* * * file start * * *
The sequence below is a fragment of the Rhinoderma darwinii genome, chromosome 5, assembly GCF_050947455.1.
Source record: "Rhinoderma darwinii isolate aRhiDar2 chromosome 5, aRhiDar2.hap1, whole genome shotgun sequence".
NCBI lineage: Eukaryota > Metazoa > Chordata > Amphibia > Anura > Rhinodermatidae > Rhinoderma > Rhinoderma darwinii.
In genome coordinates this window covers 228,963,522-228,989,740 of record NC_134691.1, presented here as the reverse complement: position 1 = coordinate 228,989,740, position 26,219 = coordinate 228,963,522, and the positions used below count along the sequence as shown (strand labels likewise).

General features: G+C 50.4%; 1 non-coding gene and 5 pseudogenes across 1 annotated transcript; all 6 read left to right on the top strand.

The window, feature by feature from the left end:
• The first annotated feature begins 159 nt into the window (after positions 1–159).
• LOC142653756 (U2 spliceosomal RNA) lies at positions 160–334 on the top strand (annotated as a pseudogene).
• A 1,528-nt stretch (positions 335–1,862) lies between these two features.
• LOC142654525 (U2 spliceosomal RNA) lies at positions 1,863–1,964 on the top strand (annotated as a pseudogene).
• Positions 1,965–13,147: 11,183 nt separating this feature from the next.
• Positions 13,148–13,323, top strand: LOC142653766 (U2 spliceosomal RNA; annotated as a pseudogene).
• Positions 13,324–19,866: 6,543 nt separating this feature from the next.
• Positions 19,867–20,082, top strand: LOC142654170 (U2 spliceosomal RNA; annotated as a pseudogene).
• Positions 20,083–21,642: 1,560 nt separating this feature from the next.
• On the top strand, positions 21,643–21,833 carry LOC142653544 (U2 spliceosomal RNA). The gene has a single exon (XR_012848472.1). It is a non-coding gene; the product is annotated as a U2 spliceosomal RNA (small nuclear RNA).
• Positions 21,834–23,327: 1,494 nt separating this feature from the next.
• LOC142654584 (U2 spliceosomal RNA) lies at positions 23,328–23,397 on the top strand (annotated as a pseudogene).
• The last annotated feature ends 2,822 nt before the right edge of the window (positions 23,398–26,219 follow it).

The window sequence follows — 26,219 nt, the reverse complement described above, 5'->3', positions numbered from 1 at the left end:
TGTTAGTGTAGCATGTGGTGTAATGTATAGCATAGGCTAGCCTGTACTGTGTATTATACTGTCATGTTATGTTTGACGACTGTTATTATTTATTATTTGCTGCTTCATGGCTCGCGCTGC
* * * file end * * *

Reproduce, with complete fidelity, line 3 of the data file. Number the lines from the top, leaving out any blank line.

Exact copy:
NCBI lineage: Eukaryota > Metazoa > Chordata > Amphibia > Anura > Rhinodermatidae > Rhinoderma > Rhinoderma darwinii.